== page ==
Nike, Shein, and Temu Receive Forced Labor Warning From United States Government
Nike, Shein, and Temu, which are apparel companies headquartered in the United States, received a warning from the U.S. government over forced labor in China
The U.S. House of Representatives China Committee has “queried” the three apparel and apparel retail brands over forced labor in China, quizzing the entities over whether or not Uyghur Turks who are in captivity in Chinese Communist concentration camps are forced to manufacture their products, Bloomberg reported.
House Chinese Communist Party Committee Chairman Republican Representative Mike Gallagher and Chinese Communist Party panel’s lead Democrat Raja Krishnamoorthi both sent letters to the companies on Tuesday, May 2, Bloomberg Law reported.
During their query, lawmakers reportedly asked Nike, Shein, and Temu if the materials used in their products were derived from the Xinjiang region of Western China. This region is the area where the Chinese Communist regime has cracked down violently on Turkish settlements, and has reportedly forced many Uyghurs into Concentration camps and labor camps, the United States Bureau of International Labor Affairs reported.
“The People's Republic of China has arbitrarily detained more than one million Uyghurs and other mostly Muslim minorities in China's far western Xinjiang Uyghur Autonomous Region,” the U.S. International Labor Bureau wrote.
Uyghurs who have escaped the Chinese regime explained to Overt Operator that, while they were aware of relatives trapped within the regime’s work camps, they weren’t clear on what brands their forced production was sold to.
The U.S. House China Committee’s query of Nike, Sheen, and Temu follows a series of discoveries of fashion brands benefiting from forced Uyghur labor. In July 2021, The New York Times reported that France’s government had made its inquiry into the labor affairs of international fashion retailers doing business in France that allegedly benefited from forced labor.
As the issue comes to the forefront of public attention, following recent activity in Congress to crack down on the Chinese Communist regime’s entanglement in U.S. domestic affairs, lawmakers urged the Security Exchange Commission to “crack down” on Shein, NBC News reported. A bipartisan mix of lawmakers reportedly petitioned the SEC to crack down on the Chinese national-owned e-commerce giant, ahead of its possible U.S. Initial Public Offering.
Congressman John Rose (R.TN) issued a press release on May 1 announcing that he and a series of Congressmembers had sent a letter to the SEC calling on Shein, as a Chinese company and “the world’s largest fast-fashion company” to certify that their products do not use Uyghur forced labor.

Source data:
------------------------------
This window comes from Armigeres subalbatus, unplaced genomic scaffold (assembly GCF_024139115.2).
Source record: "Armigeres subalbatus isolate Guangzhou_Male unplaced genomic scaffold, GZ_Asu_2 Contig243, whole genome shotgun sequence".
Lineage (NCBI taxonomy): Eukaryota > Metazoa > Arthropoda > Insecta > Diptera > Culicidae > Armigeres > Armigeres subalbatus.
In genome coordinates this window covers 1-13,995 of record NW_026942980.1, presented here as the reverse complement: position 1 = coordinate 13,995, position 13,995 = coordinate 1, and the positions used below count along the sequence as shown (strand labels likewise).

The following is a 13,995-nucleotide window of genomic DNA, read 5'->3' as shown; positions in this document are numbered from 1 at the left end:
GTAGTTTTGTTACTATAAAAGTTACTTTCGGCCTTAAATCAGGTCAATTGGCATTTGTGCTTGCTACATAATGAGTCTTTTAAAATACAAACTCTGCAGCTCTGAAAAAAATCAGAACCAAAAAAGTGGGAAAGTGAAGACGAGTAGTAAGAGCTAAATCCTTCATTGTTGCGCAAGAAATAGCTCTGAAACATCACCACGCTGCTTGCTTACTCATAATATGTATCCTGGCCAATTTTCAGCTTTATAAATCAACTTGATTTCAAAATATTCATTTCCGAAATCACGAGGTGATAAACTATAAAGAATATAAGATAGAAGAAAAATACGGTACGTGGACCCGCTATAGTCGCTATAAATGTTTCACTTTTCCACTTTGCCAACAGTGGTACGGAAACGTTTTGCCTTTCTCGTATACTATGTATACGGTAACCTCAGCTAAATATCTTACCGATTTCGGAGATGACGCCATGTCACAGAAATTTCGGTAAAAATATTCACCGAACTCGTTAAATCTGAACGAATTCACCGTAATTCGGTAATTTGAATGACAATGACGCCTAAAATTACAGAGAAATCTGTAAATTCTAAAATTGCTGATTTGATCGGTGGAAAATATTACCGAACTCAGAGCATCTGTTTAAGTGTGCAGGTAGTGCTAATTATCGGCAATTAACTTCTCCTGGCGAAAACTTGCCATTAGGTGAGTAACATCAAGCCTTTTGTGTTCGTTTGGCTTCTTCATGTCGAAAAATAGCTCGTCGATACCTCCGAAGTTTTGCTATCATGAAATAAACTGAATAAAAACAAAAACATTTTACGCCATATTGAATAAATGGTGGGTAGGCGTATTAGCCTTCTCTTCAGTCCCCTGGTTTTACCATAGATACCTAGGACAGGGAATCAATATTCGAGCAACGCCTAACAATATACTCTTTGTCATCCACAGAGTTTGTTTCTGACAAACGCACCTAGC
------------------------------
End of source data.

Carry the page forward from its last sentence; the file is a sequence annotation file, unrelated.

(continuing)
Tahir Imim Uyghurian, an Uyghur civil rights activist and founder of the Uyghur Children's Fund, explained what the United States government should, in his view, do to take significant action:
“I believe that, in order to combat the issue of Uyghur forced labor, it is essential for the U.S. government to take action against American companies that are involved in this practice,” Uyghurian explained to Overt Operator in a written response.
“The Chinese government has been exploiting a significant number of young Uyghurs through forced labor in order to benefit the CCP’s regime. It is important for American consumers to be aware that many cheap products manufactured in China may have been produced by Uyghur individuals, including 30 members of my own family,” Uyghurian added, explaining that many of the forced labor force is compelled to work over 14 hours per day in “deplorable conditions” with both police and tech surveillance present in their factories.
“By refraining from purchasing such products and preventing companies from utilizing cheap and forced labor, we as Americans can do our part to combat this issue of forced labor,” Uyghurian wrote.
Financial leaders have responded positively to Congress’ efforts to crack down on the abuse of Uyghur populations in making products sold within the U.S:
“We strongly support this bipartisan effort to force U.S. stock exchanges to protect human rights and it’s past time for them to stop allowing CCP-controlled companies like this to access our markets,” said President & CEO of the American Securities Association Chris Iacovella, as he was quoted by the public affairs offices of Representative Rose on May 1.
The latest developments on the U.S. crackdown on Chinese national businesses follow a trend of enforcement of the policy on human rights and national security. Earlier this year, U.S. lawmakers also brought in the CEO of TikTok for a panel of questioning on the use of American civilian data. The hearing was broadcast by C-SPAN.